N this branch of fine art we will avoid all preliminary remarks in regard to its advantages, and direct you at once to the method of treating it, in as clear and comprehensible a manner as possible, and at the same time omit nothing that will in any way facilitate the progress of the learner.
Arrange the paper for the painting, after sponging it, by stretching upon a drawing board, and then turn to the mixing of the colors.
Colors Used for Skies and Distances. For blue of sky. - Cobalt Blue, lowered with Fink Madder and Gamboge, to the hue required. Ochre may be substituted for Gamboge.
Clouds. - The same mixed so as to form a variety of warm and cool pearly greys.
For Extreme Distance. - Cobalt and Venetian Red. For Local Tints. - Blend the colors so that the tints produced may incline toward yellow, red, or any tint required.
For Middle Tints, use Indigo, Pink Madder and Ochre on the same principle for the light parts, and Indigo, Pink Madder and Gamboge for shady portions.
Setting Sun, - Use Yellow Ochre and Pink Madder, or Venetian Red and Yellow Ochre; sometimes Vermilion and Gamboge or Indian Yellow in small proportions, when a strong effect is to be given.
Trees. - In painting trees use Indigo, Burnt Sienna and Gamboge, These colors will make tints for the light; Indigo mixed with Vandyke Brown becomes a fine deep grey, of a green hue. Purple Lake may be added when you want the tint more neutral.
Foreground. - Green in foreground is made by mixing Sepia with Olive Green in the shade, and Olive Green and Burnt Sienna in the lighter parts. A light transparent yellow, raw Sienna or Italian Pink may be carried over the foreground where herbage is to be represented, when a bright sunny effect is desirable to give fullness and richness to the colors that come afterward; it also answers for high lights upon leaves, and the brilliant specks which are left sharp. Indigo, Indian Bed and Ochre for the ashy grey of loam; Burnt Umber alone, or mixed with Burnt Sienna, pure Ochre, and Ochre mixed with Sepia alone, and mixed with Purple Lake for dark parts; also, Vandyke Brown and Purple Lake, or pure Brown Madder for very dark touches.
Indigo, mixed with Gamboge, makes a cold green well suited to dark leaves; Purple Lake may be added for cool reflected lights; Indian Bed mixed with Indigo to a pale tint for willow leaves or foliage stained with dirt, or for the grey back of a leaf.
These cold greys and greens are of great value in foregrounds to repeat the cool greys and cold lights of the sky in pictures composed of much warm color in the middle distance, as midday effects, sunsets, etc. The foreground should show a great deal of relief, distinctness and accuracy in the drawing of these small objects which are particularly marked, but are merged into masses when further removed. With regard to roads in your painting, Yellow Ochre, mixed with Burnt Sienna, and lowered with Indian Bed and Indigo. Indigo and Brown Madder being transparent colors, will allow a wash of Cobalt Blue and Pink Madder to alter the hue without danger of opacity.
Water. - The same as for clouds, blended with the local color of the water (greenish) and with the reflected objects.
Dark Sea is indicated by combining Indigo, Vandyke Brown and Lake.
Dark Sky. - Indigo, mixed with Pink Madder and Gamboge.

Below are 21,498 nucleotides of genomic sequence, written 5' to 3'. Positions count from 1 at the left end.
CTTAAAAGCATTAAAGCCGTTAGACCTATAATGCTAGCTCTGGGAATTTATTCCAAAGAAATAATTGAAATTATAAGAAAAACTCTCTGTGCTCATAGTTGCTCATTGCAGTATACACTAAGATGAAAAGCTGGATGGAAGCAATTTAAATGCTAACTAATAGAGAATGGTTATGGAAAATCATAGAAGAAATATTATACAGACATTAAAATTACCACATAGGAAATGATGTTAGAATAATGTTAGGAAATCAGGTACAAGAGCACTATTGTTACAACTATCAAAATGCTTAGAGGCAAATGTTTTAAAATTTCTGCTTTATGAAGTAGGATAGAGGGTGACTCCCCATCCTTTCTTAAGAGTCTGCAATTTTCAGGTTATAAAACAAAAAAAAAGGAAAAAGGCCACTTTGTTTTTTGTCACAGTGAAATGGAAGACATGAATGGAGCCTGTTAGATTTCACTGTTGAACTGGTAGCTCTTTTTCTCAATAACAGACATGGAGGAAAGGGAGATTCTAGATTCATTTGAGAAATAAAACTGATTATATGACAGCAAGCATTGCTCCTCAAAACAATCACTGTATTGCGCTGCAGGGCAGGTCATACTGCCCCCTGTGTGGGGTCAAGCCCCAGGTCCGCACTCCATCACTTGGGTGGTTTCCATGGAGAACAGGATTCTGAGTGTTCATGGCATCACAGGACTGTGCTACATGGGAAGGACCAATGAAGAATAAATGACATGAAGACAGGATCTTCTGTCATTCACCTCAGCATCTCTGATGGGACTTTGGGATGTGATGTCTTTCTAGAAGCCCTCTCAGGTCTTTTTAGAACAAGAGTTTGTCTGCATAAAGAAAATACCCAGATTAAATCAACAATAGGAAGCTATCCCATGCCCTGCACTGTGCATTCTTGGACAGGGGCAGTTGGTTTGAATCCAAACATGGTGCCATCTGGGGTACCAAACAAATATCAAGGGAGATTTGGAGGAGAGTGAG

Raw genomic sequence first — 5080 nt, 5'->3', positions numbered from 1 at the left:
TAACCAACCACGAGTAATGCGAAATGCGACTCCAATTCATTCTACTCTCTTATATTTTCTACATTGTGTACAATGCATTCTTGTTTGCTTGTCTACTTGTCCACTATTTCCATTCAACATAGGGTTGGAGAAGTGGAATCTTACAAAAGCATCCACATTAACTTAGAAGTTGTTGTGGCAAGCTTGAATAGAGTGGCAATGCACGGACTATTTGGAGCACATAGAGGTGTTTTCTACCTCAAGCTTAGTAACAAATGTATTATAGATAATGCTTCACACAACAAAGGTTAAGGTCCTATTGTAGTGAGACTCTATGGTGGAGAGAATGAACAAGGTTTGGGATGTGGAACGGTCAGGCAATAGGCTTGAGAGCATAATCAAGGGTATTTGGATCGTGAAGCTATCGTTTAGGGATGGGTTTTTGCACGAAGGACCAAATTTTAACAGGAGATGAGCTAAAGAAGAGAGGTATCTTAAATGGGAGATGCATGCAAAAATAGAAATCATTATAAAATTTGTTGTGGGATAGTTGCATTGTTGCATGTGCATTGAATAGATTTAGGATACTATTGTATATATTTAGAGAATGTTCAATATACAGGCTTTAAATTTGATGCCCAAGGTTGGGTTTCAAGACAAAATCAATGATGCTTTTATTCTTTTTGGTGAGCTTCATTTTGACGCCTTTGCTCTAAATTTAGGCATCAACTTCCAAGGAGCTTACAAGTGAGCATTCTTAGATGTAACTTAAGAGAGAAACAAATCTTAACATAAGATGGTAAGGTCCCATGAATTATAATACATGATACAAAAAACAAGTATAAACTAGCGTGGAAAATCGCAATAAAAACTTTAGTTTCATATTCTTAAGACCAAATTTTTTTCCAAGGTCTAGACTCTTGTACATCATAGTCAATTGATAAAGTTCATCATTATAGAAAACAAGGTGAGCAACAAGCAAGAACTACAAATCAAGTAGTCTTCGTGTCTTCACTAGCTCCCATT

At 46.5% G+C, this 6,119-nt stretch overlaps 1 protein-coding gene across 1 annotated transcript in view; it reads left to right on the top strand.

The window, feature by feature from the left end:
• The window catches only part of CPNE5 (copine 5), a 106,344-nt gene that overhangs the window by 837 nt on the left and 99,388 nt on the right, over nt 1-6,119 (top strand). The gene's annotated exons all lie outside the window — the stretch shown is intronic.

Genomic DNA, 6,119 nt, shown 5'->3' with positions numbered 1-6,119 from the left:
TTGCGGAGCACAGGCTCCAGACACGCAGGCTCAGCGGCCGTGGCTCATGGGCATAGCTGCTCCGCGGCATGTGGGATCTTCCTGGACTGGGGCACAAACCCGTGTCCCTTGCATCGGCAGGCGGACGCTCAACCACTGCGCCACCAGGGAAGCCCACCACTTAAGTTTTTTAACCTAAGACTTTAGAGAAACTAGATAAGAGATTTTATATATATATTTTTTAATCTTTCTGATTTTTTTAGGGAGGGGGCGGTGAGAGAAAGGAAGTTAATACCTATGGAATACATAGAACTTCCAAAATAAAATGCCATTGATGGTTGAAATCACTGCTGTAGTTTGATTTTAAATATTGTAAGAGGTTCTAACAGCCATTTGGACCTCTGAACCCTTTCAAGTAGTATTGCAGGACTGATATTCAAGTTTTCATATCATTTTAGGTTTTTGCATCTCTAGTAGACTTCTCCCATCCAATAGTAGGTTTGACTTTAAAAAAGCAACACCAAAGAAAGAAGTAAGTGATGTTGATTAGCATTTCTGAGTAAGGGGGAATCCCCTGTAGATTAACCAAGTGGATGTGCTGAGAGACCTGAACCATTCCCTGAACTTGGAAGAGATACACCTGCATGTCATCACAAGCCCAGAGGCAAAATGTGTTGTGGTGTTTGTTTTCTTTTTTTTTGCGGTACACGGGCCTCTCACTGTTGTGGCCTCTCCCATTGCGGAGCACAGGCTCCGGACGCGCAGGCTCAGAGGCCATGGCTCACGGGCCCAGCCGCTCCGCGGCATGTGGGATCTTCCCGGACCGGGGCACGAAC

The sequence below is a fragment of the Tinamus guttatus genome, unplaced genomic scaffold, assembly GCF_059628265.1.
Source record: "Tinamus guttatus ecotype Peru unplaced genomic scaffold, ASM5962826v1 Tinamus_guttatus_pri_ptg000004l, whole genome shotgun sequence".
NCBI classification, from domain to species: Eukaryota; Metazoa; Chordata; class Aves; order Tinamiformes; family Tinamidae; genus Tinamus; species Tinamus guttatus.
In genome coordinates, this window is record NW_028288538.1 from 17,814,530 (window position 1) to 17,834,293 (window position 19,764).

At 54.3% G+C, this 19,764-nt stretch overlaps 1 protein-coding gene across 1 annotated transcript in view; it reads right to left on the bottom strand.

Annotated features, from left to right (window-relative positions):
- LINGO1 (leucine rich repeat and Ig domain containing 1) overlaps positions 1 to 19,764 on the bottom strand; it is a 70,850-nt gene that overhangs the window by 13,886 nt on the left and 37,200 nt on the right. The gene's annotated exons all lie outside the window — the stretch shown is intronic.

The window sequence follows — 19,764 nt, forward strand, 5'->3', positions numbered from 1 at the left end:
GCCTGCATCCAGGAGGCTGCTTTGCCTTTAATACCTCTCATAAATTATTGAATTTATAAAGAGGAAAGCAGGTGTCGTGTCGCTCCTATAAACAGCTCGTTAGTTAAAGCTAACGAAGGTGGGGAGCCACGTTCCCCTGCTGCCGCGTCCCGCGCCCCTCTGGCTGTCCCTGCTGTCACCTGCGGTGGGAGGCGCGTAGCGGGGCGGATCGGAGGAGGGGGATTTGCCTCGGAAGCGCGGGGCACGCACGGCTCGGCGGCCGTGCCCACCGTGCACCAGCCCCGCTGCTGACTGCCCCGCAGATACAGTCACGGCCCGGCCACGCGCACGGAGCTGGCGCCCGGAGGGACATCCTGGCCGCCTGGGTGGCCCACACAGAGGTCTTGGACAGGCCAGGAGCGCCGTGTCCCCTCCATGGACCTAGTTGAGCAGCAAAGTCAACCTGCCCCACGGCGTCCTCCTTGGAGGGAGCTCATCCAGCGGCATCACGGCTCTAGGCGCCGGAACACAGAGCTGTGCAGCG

In Brick Work. - Mix Ochre with French Blue and Indian Red, Indigo and Venetian Red, Ochre and Pink Madder for bright part of brick work. When the color is more of red, Vermilion may be used, with caution, and in small quantities for lights. For shades, mix Sepia and Purple Lake, or Sepia and Indian Red; Sepia alone is used for light shadows from trees.
We will now paint a landscape, the foreground composed of rocks lying near and dividing a stream of water from a road ; the margin of the river skirted by trees; beyond a range of hills, and still beyond another range of mountains with high points extending above all else; cattle standing at the foot; flock of sheep coming along the road, cottage, etc.
Direction. Cover the entire surface of your board with a tint of Yellow Ochre of moderate strength; when this is dry a tint is formed from the mixture of Cobalt Blue and Pink Madder, the blue predominating; use it in a very diluted state, on the side whence the sun is supposed to shine, graduating the tint as the opposite part of the sky is approached, so that the ether may appear of a clear and rather strong color; the lights of the cloud to be left, and care to be taken to diminish the strength of the tint in the lower part of the sky. The same tint may be carried over the mountains, leaving small, brilliant lights if there be any.
A wash of Pink Madder and Ochre, or Venetian Bed and Ochre may be given to the lights on the clouds, afterwards they may receive their middle tint, composed of Pink Madder, Yellow Ochre and Cobalt Blue,
The Clouds may be finished by shading with Cobalt Blue and Venetian Red; the water should receive its tints at this time; any very bright lights should be left. Clouds that are darker than the ether, lay on with Venetian Red and Ochre. If the clouds are meant to show lighter than the blue of the sky, they should be left. Mix in one dish Ochre and Pink Madder with more strength than the sky tints; and in another Cobalt, Pink Madder and Gamboge, with as much strength as possible, so that it will work freely. Having the brush charged with the first paint, proceed to lay in the light parts of the mountains, varying the color by the addition of Cobalt Blue where a greenish line is wanted, Pink Madder where the granite prevails. Now, with a brush filled from the other saucer, lay in the shady parts, varying the colors. These opposite tints of light and shade should be made to blend imperceptibly where they meet. Indigo, Pink Madder and Gamboge, mixed, will be found useful for dark touches in shadows, and Cobalt mixed with Indian Red may be used for the same purpose in the lights.